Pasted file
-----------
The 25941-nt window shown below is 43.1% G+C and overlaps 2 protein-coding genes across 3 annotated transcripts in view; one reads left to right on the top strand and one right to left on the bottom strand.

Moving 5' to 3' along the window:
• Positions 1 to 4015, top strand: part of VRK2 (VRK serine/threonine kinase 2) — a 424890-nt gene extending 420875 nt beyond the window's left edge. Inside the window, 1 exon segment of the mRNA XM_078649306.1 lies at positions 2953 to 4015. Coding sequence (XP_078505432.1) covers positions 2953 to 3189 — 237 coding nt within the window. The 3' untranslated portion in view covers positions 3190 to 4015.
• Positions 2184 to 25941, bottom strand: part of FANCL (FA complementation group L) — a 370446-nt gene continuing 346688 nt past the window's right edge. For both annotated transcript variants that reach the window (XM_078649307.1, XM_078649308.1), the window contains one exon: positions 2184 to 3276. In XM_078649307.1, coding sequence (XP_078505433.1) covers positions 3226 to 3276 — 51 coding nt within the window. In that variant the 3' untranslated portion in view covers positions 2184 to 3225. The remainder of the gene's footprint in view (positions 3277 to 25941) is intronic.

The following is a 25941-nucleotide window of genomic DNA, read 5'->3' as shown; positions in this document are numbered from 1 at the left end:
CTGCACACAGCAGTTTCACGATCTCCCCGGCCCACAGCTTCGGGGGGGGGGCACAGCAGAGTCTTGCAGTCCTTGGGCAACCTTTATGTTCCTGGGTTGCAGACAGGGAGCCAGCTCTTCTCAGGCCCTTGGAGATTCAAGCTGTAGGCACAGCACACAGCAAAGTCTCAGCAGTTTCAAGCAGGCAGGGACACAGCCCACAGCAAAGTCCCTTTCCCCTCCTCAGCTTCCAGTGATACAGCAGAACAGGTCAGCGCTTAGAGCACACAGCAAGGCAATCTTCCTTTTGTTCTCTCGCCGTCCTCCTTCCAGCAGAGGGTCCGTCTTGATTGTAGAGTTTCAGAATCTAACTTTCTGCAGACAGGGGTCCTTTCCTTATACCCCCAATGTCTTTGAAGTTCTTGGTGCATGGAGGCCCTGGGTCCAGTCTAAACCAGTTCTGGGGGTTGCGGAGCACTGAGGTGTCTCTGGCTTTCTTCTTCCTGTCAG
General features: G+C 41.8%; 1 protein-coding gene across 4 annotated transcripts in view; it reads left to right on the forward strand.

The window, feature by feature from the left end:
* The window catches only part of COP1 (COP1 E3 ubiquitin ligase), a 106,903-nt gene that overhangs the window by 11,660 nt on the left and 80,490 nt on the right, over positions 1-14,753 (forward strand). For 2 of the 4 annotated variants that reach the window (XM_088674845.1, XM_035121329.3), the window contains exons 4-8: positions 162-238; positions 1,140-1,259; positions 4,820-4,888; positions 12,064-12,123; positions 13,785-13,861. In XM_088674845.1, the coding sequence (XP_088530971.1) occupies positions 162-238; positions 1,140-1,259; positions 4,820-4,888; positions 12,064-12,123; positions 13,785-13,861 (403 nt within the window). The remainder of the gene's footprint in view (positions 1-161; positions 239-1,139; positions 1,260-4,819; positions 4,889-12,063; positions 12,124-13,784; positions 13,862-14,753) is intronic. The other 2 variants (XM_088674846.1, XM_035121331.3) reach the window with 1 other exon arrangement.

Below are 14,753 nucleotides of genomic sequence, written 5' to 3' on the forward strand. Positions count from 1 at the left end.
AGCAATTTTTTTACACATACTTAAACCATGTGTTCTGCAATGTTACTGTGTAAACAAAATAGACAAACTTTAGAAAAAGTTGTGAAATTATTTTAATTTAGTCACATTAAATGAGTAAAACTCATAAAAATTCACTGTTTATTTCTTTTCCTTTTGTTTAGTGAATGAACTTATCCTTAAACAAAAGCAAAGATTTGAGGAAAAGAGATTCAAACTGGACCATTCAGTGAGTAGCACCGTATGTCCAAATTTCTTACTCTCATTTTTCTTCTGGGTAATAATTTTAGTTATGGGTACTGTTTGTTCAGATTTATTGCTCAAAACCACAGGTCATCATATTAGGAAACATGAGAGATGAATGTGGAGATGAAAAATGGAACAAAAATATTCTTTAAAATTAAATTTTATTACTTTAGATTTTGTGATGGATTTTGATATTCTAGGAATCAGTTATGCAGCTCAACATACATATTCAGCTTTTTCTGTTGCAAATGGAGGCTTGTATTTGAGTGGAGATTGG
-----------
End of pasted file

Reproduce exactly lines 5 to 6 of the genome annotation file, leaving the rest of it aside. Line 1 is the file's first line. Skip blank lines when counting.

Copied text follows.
The following is a 25941-nucleotide window of genomic DNA, read 5'->3' as shown; positions in this document are numbered from 1 at the left end:
CTGCACACAGCAGTTTCACGATCTCCCCGGCCCACAGCTTCGGGGGGGGGGCACAGCAGAGTCTTGCAGTCCTTGGGCAACCTTTATGTTCCTGGGTTGCAGACAGGGAGCCAGCTCTTCTCAGGCCCTTGGAGATTCAAGCTGTAGGCACAGCACACAGCAAAGTCTCAGCAGTTTCAAGCAGGCAGGGACACAGCCCACAGCAAAGTCCCTTTCCCCTCCTCAGCTTCCAGTGATACAGCAGAACAGGTCAGCGCTTAGAGCACACAGCAAGGCAATCTTCCTTTTGTTCTCTCGCCGTCCTCCTTCCAGCAGAGGGTCCGTCTTGATTGTAGAGTTTCAGAATCTAACTTTCTGCAGACAGGGGTCCTTTCCTTATACCCCCAATGTCTTTGAAGTTCTTGGTGCATGGAGGCCCTGGGTCCAGTCTAAACCAGTTCTGGGGGTTGCGGAGCACTGAGGTGTCTCTGGCTTTCTTCTTCCTGTCAG